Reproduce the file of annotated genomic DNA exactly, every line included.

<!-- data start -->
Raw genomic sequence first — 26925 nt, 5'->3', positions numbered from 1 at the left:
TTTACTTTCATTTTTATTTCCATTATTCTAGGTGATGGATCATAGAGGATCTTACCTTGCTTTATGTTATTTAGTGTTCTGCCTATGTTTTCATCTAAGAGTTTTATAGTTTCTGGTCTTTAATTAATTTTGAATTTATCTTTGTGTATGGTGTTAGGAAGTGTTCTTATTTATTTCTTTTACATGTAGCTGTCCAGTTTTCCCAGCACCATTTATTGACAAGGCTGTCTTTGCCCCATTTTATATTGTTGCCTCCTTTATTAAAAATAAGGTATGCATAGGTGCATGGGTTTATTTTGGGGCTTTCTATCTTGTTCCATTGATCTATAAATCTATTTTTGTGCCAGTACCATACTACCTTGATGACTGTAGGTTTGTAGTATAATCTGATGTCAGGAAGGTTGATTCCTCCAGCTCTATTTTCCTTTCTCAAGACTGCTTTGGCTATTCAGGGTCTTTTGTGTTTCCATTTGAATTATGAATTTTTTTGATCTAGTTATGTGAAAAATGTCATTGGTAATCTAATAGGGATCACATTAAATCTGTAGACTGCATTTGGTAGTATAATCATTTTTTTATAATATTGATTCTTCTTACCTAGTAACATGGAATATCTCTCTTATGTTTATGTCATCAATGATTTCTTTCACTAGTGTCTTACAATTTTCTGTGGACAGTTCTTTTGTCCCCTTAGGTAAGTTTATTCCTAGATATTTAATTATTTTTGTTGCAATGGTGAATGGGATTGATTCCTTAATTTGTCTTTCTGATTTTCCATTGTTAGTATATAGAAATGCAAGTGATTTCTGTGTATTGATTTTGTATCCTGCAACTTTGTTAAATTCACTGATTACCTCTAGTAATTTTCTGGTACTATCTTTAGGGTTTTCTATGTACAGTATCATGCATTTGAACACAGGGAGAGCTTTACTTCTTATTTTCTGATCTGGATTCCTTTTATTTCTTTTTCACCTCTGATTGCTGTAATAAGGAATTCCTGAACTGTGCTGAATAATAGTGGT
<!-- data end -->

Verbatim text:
Raw genomic sequence first — 26925 nt, 5'->3', positions numbered from 1 at the left:
TTTACTTTCATTTTTATTTCCATTATTCTAGGTGATGGATCATAGAGGATCTTACCTTGCTTTATGTTATTTAGTGTTCTGCCTATGTTTTCATCTAAGAGTTTTATAGTTTCTGGTCTTTAATTAATTTTGAATTTATCTTTGTGTATGGTGTTAGGAAGTGTTCTTATTTATTTCTTTTACATGTAGCTGTCCAGTTTTCCCAGCACCATTTATTGACAAGGCTGTCTTTGCCCCATTTTATATTGTTGCCTCCTTTATTAAAAATAAGGTATGCATAGGTGCATGGGTTTATTTTGGGGCTTTCTATCTTGTTCCATTGATCTATAAATCTATTTTTGTGCCAGTACCATACTACCTTGATGACTGTAGGTTTGTAGTATAATCTGATGTCAGGAAGGTTGATTCCTCCAGCTCTATTTTCCTTTCTCAAGACTGCTTTGGCTATTCAGGGTCTTTTGTGTTTCCATTTGAATTATGAATTTTTTTGATCTAGTTATGTGAAAAATGTCATTGGTAATCTAATAGGGATCACATTAAATCTGTAGACTGCATTTGGTAGTATAATCATTTTTTTATAATATTGATTCTTCTTACCTAGTAACATGGAATATCTCTCTTATGTTTATGTCATCAATGATTTCTTTCACTAGTGTCTTACAATTTTCTGTGGACAGTTCTTTTGTCCCCTTAGGTAAGTTTATTCCTAGATATTTAATTATTTTTGTTGCAATGGTGAATGGGATTGATTCCTTAATTTGTCTTTCTGATTTTCCATTGTTAGTATATAGAAATGCAAGTGATTTCTGTGTATTGATTTTGTATCCTGCAACTTTGTTAAATTCACTGATTACCTCTAGTAATTTTCTGGTACTATCTTTAGGGTTTTCTATGTACAGTATCATGCATTTGAACACAGGGAGAGCTTTACTTCTTATTTTCTGATCTGGATTCCTTTTATTTCTTTTTCACCTCTGATTGCTGTAATAAGGAATTCCTGAACTGTGCTGAATAATAGTGGT